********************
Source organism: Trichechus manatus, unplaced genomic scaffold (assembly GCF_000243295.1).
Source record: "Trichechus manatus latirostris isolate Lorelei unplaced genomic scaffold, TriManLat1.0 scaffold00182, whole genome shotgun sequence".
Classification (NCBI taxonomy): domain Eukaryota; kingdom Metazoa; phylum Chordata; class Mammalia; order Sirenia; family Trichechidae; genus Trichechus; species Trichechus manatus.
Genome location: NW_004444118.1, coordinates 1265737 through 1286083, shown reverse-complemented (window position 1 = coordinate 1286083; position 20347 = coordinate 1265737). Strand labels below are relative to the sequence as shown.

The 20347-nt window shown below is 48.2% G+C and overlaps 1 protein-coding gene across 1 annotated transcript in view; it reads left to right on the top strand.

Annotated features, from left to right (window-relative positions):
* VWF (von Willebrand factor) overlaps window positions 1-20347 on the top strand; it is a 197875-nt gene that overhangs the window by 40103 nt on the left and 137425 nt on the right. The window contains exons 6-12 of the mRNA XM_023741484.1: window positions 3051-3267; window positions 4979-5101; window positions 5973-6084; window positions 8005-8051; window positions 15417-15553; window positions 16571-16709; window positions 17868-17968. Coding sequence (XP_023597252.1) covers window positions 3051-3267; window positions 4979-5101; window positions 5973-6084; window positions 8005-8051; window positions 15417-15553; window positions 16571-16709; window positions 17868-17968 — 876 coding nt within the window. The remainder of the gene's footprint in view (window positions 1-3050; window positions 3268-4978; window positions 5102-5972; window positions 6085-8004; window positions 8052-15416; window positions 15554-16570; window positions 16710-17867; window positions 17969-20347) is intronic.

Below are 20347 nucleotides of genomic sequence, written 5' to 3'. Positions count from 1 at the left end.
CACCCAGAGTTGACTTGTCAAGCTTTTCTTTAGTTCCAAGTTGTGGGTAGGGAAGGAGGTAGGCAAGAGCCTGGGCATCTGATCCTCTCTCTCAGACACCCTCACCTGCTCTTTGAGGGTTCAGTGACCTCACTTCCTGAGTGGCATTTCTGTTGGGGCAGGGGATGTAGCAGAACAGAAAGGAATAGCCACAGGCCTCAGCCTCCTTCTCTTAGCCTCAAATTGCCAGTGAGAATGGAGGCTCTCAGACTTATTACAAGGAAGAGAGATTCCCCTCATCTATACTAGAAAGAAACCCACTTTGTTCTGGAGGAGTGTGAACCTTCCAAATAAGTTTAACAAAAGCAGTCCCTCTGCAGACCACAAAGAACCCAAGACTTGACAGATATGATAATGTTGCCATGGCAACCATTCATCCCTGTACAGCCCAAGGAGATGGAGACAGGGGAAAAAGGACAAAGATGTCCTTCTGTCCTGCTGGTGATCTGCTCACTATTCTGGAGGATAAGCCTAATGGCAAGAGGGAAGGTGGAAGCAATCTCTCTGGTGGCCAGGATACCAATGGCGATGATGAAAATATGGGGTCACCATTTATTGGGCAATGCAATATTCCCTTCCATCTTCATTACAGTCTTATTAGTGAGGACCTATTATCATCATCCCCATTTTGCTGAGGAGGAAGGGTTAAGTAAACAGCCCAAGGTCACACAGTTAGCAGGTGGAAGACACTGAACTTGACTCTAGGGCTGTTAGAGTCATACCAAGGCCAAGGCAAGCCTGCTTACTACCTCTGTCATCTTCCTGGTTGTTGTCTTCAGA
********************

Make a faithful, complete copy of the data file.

Source organism: Trichechus manatus, unplaced genomic scaffold (assembly GCF_000243295.1).
Source record: "Trichechus manatus latirostris isolate Lorelei unplaced genomic scaffold, TriManLat1.0 scaffold00182, whole genome shotgun sequence".
Classification (NCBI taxonomy): domain Eukaryota; kingdom Metazoa; phylum Chordata; class Mammalia; order Sirenia; family Trichechidae; genus Trichechus; species Trichechus manatus.
Genome location: NW_004444118.1, coordinates 1265737 through 1286083, shown reverse-complemented (window position 1 = coordinate 1286083; position 20347 = coordinate 1265737). Strand labels below are relative to the sequence as shown.

The 20347-nt window shown below is 48.2% G+C and overlaps 1 protein-coding gene across 1 annotated transcript in view; it reads left to right on the top strand.

Annotated features, from left to right (window-relative positions):
* VWF (von Willebrand factor) overlaps window positions 1-20347 on the top strand; it is a 197875-nt gene that overhangs the window by 40103 nt on the left and 137425 nt on the right. The window contains exons 6-12 of the mRNA XM_023741484.1: window positions 3051-3267; window positions 4979-5101; window positions 5973-6084; window positions 8005-8051; window positions 15417-15553; window positions 16571-16709; window positions 17868-17968. Coding sequence (XP_023597252.1) covers window positions 3051-3267; window positions 4979-5101; window positions 5973-6084; window positions 8005-8051; window positions 15417-15553; window positions 16571-16709; window positions 17868-17968 — 876 coding nt within the window. The remainder of the gene's footprint in view (window positions 1-3050; window positions 3268-4978; window positions 5102-5972; window positions 6085-8004; window positions 8052-15416; window positions 15554-16570; window positions 16710-17867; window positions 17969-20347) is intronic.

Below are 20347 nucleotides of genomic sequence, written 5' to 3'. Positions count from 1 at the left end.
CACCCAGAGTTGACTTGTCAAGCTTTTCTTTAGTTCCAAGTTGTGGGTAGGGAAGGAGGTAGGCAAGAGCCTGGGCATCTGATCCTCTCTCTCAGACACCCTCACCTGCTCTTTGAGGGTTCAGTGACCTCACTTCCTGAGTGGCATTTCTGTTGGGGCAGGGGATGTAGCAGAACAGAAAGGAATAGCCACAGGCCTCAGCCTCCTTCTCTTAGCCTCAAATTGCCAGTGAGAATGGAGGCTCTCAGACTTATTACAAGGAAGAGAGATTCCCCTCATCTATACTAGAAAGAAACCCACTTTGTTCTGGAGGAGTGTGAACCTTCCAAATAAGTTTAACAAAAGCAGTCCCTCTGCAGACCACAAAGAACCCAAGACTTGACAGATATGATAATGTTGCCATGGCAACCATTCATCCCTGTACAGCCCAAGGAGATGGAGACAGGGGAAAAAGGACAAAGATGTCCTTCTGTCCTGCTGGTGATCTGCTCACTATTCTGGAGGATAAGCCTAATGGCAAGAGGGAAGGTGGAAGCAATCTCTCTGGTGGCCAGGATACCAATGGCGATGATGAAAATATGGGGTCACCATTTATTGGGCAATGCAATATTCCCTTCCATCTTCATTACAGTCTTATTAGTGAGGACCTATTATCATCATCCCCATTTTGCTGAGGAGGAAGGGTTAAGTAAACAGCCCAAGGTCACACAGTTAGCAGGTGGAAGACACTGAACTTGACTCTAGGGCTGTTAGAGTCATACCAAGGCCAAGGCAAGCCTGCTTACTACCTCTGTCATCTTCCTGGTTGTTGTCTTCAGA